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Edmund Buxke (1729-1797) has often been compared to John Wesley, and there are several bases for such a comparison. Both infused a new life and meaning into the coin temporary formal structure of politics and religion, respectively. Both helped to bring the spoken word to a new level of influence. Both significantly changed the style of speaking and writing, emphasizing the particular and immediate problems rather than abstract and general principles. And both gave a strong moral emphasis to their thoughts and actions. Burke's style has long been considered one of the outstanding models for English prose and oratory. [excerpt]


This is a part of Section XII: The Post-Enlightenment Period. The Contemporary Civilization page lists all additional sections of Ideas and Institutions of Western Man, as well as the Table of Contents for both volumes.

More About Contemporary Civilization:

From 1947 through 1969, all first-year Gettysburg College students took a two-semester course called Contemporary Civilization. The course was developed at President Henry W.A. Hanson’s request with the goal of “introducing the student to the backgrounds of contemporary social problems through the major concepts, ideals, hopes and motivations of western culture since the Middle Ages.”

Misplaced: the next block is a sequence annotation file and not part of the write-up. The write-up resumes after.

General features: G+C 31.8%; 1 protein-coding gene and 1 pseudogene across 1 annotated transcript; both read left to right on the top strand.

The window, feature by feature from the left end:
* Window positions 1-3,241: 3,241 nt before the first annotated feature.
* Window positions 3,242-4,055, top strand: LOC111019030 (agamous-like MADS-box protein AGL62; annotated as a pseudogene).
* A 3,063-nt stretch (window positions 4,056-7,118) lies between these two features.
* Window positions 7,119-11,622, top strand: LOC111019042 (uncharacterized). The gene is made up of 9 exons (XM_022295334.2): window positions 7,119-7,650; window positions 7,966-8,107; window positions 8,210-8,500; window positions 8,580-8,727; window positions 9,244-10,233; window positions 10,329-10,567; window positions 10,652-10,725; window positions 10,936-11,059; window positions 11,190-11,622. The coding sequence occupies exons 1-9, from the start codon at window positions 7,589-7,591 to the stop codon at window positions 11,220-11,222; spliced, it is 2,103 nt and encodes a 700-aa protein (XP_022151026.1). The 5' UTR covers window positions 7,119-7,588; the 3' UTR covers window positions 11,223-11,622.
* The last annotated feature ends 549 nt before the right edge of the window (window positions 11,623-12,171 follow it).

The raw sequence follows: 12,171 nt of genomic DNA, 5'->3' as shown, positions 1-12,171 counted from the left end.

Gettysburg College professors from the history, philosophy, and religion departments developed a textbook for the course. The first edition, published in 1955, was called An Introduction to Contemporary Civilization and Its Problems. A second edition, retitled Ideas and Institutions of Western Man, was published in 1958 and 1960. It is this second edition that we include here. The copy we digitized is from the Gary T. Hawbaker ’66 Collection and the marginalia are his.